IIIC Welcomes Irish Outreach Coordinator
The Irish International Immigrant Center (IIIC) is very pleased to welcome its newest staff member, Iarla O’Hallmhurain, to the position of Irish Outreach Coordinator. Iarla hails from the West Coast of Ireland in the Burren. Having traveled widely in the U.S. since he first came to America in 2007, most of the time he lived in the Dorchester, Cambridge, and Somerville areas of Greater Boston.
Iarla is looking forward to being involved in many of the exciting IIIC events coming up this Fall including the Together for Hope Suicide Prevention Walk on October 4th and the Solas Awards celebration on October 30th. Although very familiar with the City, Iarla hopes to be getting out and about to meet with many of the younger members of the Irish community to acquaint them with the variety of services that the IIIC provides.
Have You Ever Been “Inspected”?
Q: I was filling out an application form for US Citizenship and Immigration Services, and there was a question asking whether I had been “inspected” by an immigration officer when I last entered the US. Like every other time, I just got off the plane, stood in line, showed my passport and had it stamped, had my fingerprints and a digital photo taken, answered a few questions, and was on my way. Doesn’t “inspection” mean something more elaborate than that?
A: You were in fact inspected by US Customs and Border Protection (CBP). The process you described is what some 98% of visitors to the US experience. It is officially known as “primary inspection” and is the routine treatment that visitors receive. The remaining roughly 2% are subjected to what is known as “secondary inspection.” This is what happens when the CBP officer at the primary inspection point thinks there may be a problem with the admissibility of the visitor, based on incomplete travel documents, a name match with a government law enforcement database, or the like. In addition, a small number of visitors are selected randomly for secondary inspection.
With secondary inspection, the visitor is taken to an area separate from the primary inspection area, sometimes a private room, and questioned and possibly searched. (This is probably what most people think of when they hear the word “inspection.”) After the secondary inspection, some 90% of those involved are, in fact, admitted to the United States.
So remember: Any travelers coming through US ports of entry in the normal way, with no problems, have in fact been “inspected” by immigration authorities.
CBP has a fact sheet on the inspection process and the reasons for it. It points out that travelers who believe that they have been mistreated by CBP, or delayed or denied entry for an inappropriate reason, may file a report online at http://www.dhs.gov/trip. We suggest that anyone contemplating filing such a report contacts us first to determine whether doing so makes sense in a particular case.
More information on the inspection process and the functions of CBP can be found on their web site, www.CBP.gov.
For further information, visit one of our weekly legal clinics for a free, confidential consultation with an immigration lawyer.
Disclaimer: These articles are published to inform generally, not to advise in individual cases. Areas of law are rapidly changing. US Citizenship and Immigration Services and the US Department of State frequently amend regulations and alter processing and filing procedures. For legal advice, seek the assistance of IIIC immigration legal staff.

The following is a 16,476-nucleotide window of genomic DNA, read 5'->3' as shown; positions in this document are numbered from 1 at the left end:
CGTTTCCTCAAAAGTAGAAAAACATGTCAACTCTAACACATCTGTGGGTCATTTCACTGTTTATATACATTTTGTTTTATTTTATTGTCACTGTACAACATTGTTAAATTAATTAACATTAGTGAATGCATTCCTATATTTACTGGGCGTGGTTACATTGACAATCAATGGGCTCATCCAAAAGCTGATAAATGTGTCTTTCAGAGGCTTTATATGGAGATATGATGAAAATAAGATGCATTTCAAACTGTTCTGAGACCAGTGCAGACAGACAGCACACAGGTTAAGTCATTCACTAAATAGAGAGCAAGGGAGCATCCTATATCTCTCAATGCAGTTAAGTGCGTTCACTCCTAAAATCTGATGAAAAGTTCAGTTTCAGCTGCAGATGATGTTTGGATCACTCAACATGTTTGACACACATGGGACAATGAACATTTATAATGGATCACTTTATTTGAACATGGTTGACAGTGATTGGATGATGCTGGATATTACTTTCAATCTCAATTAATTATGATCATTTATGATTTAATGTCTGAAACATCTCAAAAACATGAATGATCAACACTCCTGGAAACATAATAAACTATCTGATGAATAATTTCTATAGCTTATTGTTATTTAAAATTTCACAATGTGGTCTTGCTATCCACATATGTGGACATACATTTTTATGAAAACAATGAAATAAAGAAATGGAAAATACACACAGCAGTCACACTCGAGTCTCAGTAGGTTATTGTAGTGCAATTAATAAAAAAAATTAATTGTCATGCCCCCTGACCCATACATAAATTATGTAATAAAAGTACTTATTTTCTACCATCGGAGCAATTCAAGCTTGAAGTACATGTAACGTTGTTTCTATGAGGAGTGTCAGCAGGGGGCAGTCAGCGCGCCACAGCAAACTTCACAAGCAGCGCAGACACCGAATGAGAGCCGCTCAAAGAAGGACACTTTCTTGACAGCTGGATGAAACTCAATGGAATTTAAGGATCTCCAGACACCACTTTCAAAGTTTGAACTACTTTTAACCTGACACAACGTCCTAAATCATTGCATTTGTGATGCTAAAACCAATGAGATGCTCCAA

Labor Day Originated by Irish American McGuire or Maquire?
Labor Day has come to be celebrated by most Americans as the unofficial end of the summer. It is also a yearly national tribute to the contributions and achievements of the men and women of the American labor force. In 1894, the United States Congress unanimously voted to approve Federal legislation that made Labor Day a national holiday. Although there are two schools of thought as to who deserves the credit for its creation, one thing is certain – the “father” of Labor Day was an Irish American.
Generally recognized as having “fathered” Labor Day, Peter J. McGuire (1852-1906) was the founder of the United Brotherhood of Carpenters and Joiners of America and co-founder of the American Federation of Labor. He was one of the most remarkable figures in the history of the American labor movement in the nineteenth century. This son of Irish immigrants was born in New York City and quit school at age 11 to work when his father went off to fight in the Union Army during the Civil War. While still working, McGuire attended free night classes at Cooper Union where he met Samuel Gompers and other young radicals.
McGuire worked tirelessly to keep the Carpenters Union alive in the early years, and his efforts led to the eight-hour workday, wages that more than doubled and the founding of the American Federation of Labor.
A second school of opinion believes that it was Matthew Maguire (1855-1917), a machinist and a leading figure in the Central Labor Union of New York, who first proposed the holiday. Matthew Maguire was born just before his Irish parents' ship entered the Port of New York. He was apprenticed to a machinist at age 14 and later led a successful strike of machinists and blacksmiths for shorter hours and higher wages. In 1882, he helped organize the Central Labor Union of New York and led more than 5,000 workers in the first Labor Day parade.
The “paternity” battle over the founding of the Labor Day holiday continues but whether it was McGuire the carpenter or Maguire the machinist, suffice it to say that it was because of the combined efforts of these two Irish Americans that we have a chance, at the end of every summer, to pause and reflect upon the debt owed to generations past which built the country we live in today.
Quote of the Week
“When you look for the good in others, you discover the best in yourself.” -Martin Walsh
Photo of the week